Determining the role of retinoic acid metabolism in acne treatment: Genetic and small molecule blockade of CYP26 in the Rhino mouse model of cystic acne

Grantee: Professor Martin Petkovich, PhD
, Cancer Research Institute Queen’s University, Kingston, Ontario

Amount: DKK 2,180,000

Grant category: Research Grants in open competition

Year: 2017

Geography: Canada

Retinoids have been used in the treatment of skin disorders for many years, particularly for hyperkeratotic diseases such as ichthyoses, psoriasis, and severe acne. Retinoid agonists are potent modulators of epidermal proliferation and differentiation, but are also associated with several side effects including hypertriglyceridemia, fatty liver, and teratogenicity.

In this project, it is believed that selective modulation of the activity of the so-called CYP26 enzymes present in skin cells and involved in inactivation of retinoic acid (RA) could provide a route to safer, equally effective treatments.

More specifically, the project uses a two-pronged approach in which:

1) The role of CYP26 is evaluated by genetic knock-out, and

2) The effect of topical administration of CYP26 inhibitors is investigated, arguing potential advantages over existing therapies by limitation of systemic increase in RA since inactivation of the enzyme is limited to the target tissue

Moreover, the project aims at showing that topical CYP26 inhibitor application is superior to topical RA agonists as the latter may induce CYP26 expression that, on repeated dosing, can limit their effectiveness; this would not be the case for CYP26 inhibitors.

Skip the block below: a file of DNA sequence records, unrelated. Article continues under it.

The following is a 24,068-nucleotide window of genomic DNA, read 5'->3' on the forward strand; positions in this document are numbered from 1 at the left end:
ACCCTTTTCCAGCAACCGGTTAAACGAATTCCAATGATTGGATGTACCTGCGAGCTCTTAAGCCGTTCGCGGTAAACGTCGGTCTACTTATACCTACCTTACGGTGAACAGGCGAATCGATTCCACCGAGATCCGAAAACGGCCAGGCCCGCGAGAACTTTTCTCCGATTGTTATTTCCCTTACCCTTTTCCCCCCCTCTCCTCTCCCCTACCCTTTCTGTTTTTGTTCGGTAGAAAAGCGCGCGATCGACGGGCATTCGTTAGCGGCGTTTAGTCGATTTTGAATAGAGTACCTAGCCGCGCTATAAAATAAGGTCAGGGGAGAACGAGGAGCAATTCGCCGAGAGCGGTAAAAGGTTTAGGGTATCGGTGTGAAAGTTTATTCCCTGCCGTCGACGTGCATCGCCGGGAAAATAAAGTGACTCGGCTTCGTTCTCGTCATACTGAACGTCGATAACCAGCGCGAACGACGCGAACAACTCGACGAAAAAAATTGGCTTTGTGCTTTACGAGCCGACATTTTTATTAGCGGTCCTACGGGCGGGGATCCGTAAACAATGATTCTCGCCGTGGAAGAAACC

Replicating peeling skin diseases in a living skin model

Grantee: Professor Peter R Hull, PhD (Med) FRCPC. Head, Division of Clinical Dermatology and Cutaneous Science, Dalhousie University, Halifax, Nova Scotia

Amount: DKK 2,180,881

Grant category: Research Grants in open competition

Year: 2017

Geography: Canada

A number of chronic skin conditions have peeling of the skin as the dominant expression; akin to skin peeling following severe sunburns. In the chronic conditions, peeling is cyclical or continuous, often affecting hands, feet, or the body. Today, there is no effective treatment for these conditions, leaving patients subjected to trial and error with a variety of non-effective and often also expensive therapies.

A number of abnormal gene variants have been found to disrupt the normal maturation of the skin. Using a gene manipulation tool known as CRISPR, the team led by Dr Hull will build understanding of the role of four known genes causing skin peeling syndromes. This will be done by replicating the diseases in cell cultures grown into full thickness skin and studying the cellular and biochemical changes caused by the induced gene modifications.

Of particular interest is cathepsin B, an enzyme that has been found to play an important role in peeling associated with the skin disorder, keratolytic winter erythema.

The team’s hypothesis is that there is an important and dynamic interplay and balance between a number of enzymes in the outer layers of the skin and that if this balance favours the activity of cathepsin B, peeling results.

If this is shown, it may be clinically very relevant as there are a number of known compounds that inhibits cathepsin B and which then could be used to treat patients with chronic peeling as a consequence of their skin disorder.